In a stark reversal of President Obama's long-touted opposition to super PACs, the president's re-election campaign announced Monday that it would encourage deep-pocketed donors to send hefty checks to the Obama-aligned super PAC Priorities USA. Obama fiercely opposed the Supreme Court's Citizens United ruling, which allowed super PACs to receive unlimited donations from individuals and organizations, and has called super PACs a "threat to democracy." (Read a quick primer on super PACs here.) But with GOP-friendly super PACs piling up mountains of cash, Obama is changing his tune. In a blog post, campaign manager Jim Messina writes, "With so much at stake, we can't allow for two sets of rules in this election whereby the Republican nominee is the beneficiary of unlimited spending and Democrats unilaterally disarm." Is Obama's decision "an act of hypocrisy or necessity?"
Absolute necessity. Obama is right to change his mind: Team Obama's announcement is, "at its core, about tactics, not philosophy," says Buzzfeed. Remember, Obama made a similarly smart (and criticized) decision in 2008, when he reneged "on a pledge to take public financing, accepting the hit on his reform credentials... in exchange for a serious financial advantage over John McCain." This time around, Obama will face a GOP opponent "whose rich friends really will pour tens of millions into outside groups." The president would be foolish to simply cede that advantage.
"Obama's latest money decision: Less control, but it matters less"
Are you kidding? This is "pure hypocrisy": Even in Team Obama's blog post announcing its cooperation with a super PAC, the president's campaign calls super PACs' very existence a "dangerous trend," says William Teach at Pirate's Cove. What does it say, then, that instead of staying the course and refusing to accept their help, the president is "going to capitulate and become part of that 'dangerous trend?'" Let's just sum up "Barack Obama in a nutshell: No principles."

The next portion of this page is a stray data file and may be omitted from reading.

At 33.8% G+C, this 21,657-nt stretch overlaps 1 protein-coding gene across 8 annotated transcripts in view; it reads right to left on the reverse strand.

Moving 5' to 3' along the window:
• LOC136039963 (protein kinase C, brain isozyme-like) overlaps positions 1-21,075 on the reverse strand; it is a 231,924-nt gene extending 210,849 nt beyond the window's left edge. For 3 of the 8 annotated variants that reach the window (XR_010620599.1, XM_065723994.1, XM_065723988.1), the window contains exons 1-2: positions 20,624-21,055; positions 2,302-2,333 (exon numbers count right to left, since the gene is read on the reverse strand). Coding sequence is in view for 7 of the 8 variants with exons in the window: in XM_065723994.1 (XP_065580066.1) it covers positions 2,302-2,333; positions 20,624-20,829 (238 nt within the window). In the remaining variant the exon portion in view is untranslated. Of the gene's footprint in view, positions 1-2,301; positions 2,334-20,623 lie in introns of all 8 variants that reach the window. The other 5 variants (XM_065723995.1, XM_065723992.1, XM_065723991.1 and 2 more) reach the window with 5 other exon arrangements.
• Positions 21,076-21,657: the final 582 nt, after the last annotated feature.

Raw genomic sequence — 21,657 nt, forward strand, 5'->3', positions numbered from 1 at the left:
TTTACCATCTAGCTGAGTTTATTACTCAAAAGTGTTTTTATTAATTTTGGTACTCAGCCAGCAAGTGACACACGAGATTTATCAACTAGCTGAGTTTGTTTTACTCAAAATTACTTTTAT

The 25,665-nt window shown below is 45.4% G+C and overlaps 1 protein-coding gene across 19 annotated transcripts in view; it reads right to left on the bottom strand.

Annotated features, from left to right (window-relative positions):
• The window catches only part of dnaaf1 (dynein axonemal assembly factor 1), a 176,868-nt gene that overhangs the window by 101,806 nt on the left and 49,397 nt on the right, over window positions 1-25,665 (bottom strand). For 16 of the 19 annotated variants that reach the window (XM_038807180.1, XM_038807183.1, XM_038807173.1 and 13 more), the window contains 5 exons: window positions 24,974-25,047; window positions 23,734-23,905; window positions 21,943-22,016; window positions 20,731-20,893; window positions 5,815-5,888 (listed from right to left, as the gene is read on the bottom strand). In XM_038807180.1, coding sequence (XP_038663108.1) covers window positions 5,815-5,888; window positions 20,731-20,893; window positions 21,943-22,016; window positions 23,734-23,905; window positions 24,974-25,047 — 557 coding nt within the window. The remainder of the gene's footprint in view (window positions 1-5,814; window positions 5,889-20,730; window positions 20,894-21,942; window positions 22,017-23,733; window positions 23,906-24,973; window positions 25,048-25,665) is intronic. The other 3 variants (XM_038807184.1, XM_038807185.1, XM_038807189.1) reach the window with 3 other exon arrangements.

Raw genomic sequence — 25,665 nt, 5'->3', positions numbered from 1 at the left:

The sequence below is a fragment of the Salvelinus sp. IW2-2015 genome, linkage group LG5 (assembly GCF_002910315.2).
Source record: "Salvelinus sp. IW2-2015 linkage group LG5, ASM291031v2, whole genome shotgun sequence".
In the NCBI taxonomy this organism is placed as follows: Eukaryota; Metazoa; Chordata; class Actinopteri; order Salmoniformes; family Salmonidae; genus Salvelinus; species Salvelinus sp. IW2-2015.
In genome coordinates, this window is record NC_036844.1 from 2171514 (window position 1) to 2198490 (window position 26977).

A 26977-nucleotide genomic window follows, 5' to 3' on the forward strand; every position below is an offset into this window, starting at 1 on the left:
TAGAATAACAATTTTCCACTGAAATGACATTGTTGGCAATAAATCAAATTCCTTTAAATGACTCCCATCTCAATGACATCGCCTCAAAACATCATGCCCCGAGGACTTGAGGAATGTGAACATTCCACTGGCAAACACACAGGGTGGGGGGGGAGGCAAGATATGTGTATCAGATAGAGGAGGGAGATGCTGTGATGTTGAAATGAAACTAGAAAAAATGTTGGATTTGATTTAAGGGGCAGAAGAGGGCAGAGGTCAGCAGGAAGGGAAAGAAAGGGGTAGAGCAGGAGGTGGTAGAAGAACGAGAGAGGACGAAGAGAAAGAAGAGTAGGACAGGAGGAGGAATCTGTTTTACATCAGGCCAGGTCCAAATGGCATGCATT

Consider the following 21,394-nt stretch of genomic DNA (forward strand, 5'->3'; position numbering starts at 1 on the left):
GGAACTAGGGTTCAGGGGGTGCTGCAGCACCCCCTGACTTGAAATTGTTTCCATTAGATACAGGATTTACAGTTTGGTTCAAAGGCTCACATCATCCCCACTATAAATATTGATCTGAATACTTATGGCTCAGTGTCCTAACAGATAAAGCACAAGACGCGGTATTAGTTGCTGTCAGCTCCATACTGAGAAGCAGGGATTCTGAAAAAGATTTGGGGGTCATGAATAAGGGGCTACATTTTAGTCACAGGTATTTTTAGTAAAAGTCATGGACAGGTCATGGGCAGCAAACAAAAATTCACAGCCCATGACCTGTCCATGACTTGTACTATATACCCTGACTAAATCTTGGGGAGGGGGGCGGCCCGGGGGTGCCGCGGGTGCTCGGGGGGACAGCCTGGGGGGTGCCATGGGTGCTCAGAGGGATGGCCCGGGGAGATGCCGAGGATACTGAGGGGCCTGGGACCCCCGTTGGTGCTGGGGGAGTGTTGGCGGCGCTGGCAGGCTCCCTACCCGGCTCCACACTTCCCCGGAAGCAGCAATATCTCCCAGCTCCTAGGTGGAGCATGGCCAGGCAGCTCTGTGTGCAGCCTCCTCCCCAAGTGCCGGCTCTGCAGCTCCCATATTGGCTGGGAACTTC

"Obama leads from behind, rationalizes why he needs a Super PAC"
This shouldn't come as a surprise: This is just the latest example of Obama "embracing pragmatism over principle," says Aaron Blake at The Washington Post. This is the same president who backed off his promise to shut down Guantanamo Bay within a year of taking office, and who promised to withdraw troops from Iraq in 2009, but took an additional two years to do so. Once again, when faced with the tough reality of a situation, Obama is begrudgingly shifting his stance. It's quite "clear he would be ceding a major political advantage by continuing to shun super PACs." Is it really any surprise he's embracing them?
"Obama picks pragmatism over principle on super PACs"
But it may not be the smartest move: This is no longer just an inside-politics debate, says Keyana Stevens at The Village Voice, largely thanks to Stephen Colbert's satirical super PAC and Occupy Wall Street's constant criticism of Citizens United. And just as many Americans are becoming aware of super PACs, "Obama's total about-face" on the issue gives Republicans "an easy opening to criticize him" as a flip-flopper. Ouch.
"Obama will support Super PAC, despite earlier opposition"